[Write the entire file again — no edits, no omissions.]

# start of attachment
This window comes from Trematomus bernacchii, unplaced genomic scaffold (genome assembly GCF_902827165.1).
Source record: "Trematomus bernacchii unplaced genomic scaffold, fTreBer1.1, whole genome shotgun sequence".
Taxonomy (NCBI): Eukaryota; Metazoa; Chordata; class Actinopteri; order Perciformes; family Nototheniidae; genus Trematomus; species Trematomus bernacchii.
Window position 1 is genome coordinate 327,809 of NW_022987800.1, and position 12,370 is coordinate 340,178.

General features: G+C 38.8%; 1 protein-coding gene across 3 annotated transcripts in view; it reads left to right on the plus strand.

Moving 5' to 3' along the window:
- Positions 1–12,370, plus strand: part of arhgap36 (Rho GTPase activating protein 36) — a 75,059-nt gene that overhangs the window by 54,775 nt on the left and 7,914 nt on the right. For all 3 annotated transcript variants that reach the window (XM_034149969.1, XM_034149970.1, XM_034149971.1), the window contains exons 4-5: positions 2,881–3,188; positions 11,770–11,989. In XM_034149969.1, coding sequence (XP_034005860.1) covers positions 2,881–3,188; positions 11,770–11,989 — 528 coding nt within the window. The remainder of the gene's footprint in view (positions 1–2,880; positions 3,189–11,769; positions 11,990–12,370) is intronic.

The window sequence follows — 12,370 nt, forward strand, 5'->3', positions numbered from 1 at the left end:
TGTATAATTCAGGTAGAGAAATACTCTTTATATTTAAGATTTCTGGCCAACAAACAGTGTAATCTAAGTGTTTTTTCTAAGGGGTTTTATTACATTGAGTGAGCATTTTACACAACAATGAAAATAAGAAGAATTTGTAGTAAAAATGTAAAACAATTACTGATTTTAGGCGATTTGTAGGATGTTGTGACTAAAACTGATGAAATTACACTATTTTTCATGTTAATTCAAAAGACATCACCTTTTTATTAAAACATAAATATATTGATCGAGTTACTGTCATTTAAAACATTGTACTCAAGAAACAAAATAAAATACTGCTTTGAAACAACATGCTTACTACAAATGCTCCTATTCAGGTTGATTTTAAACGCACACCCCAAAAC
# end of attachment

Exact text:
This window comes from Trematomus bernacchii, unplaced genomic scaffold (genome assembly GCF_902827165.1).
Source record: "Trematomus bernacchii unplaced genomic scaffold, fTreBer1.1, whole genome shotgun sequence".
Taxonomy (NCBI): Eukaryota; Metazoa; Chordata; class Actinopteri; order Perciformes; family Nototheniidae; genus Trematomus; species Trematomus bernacchii.
Window position 1 is genome coordinate 327,809 of NW_022987800.1, and position 12,370 is coordinate 340,178.

General features: G+C 38.8%; 1 protein-coding gene across 3 annotated transcripts in view; it reads left to right on the plus strand.

Moving 5' to 3' along the window:
- Positions 1–12,370, plus strand: part of arhgap36 (Rho GTPase activating protein 36) — a 75,059-nt gene that overhangs the window by 54,775 nt on the left and 7,914 nt on the right. For all 3 annotated transcript variants that reach the window (XM_034149969.1, XM_034149970.1, XM_034149971.1), the window contains exons 4-5: positions 2,881–3,188; positions 11,770–11,989. In XM_034149969.1, coding sequence (XP_034005860.1) covers positions 2,881–3,188; positions 11,770–11,989 — 528 coding nt within the window. The remainder of the gene's footprint in view (positions 1–2,880; positions 3,189–11,769; positions 11,990–12,370) is intronic.

The window sequence follows — 12,370 nt, forward strand, 5'->3', positions numbered from 1 at the left end:
TGTATAATTCAGGTAGAGAAATACTCTTTATATTTAAGATTTCTGGCCAACAAACAGTGTAATCTAAGTGTTTTTTCTAAGGGGTTTTATTACATTGAGTGAGCATTTTACACAACAATGAAAATAAGAAGAATTTGTAGTAAAAATGTAAAACAATTACTGATTTTAGGCGATTTGTAGGATGTTGTGACTAAAACTGATGAAATTACACTATTTTTCATGTTAATTCAAAAGACATCACCTTTTTATTAAAACATAAATATATTGATCGAGTTACTGTCATTTAAAACATTGTACTCAAGAAACAAAATAAAATACTGCTTTGAAACAACATGCTTACTACAAATGCTCCTATTCAGGTTGATTTTAAACGCACACCCCAAAAC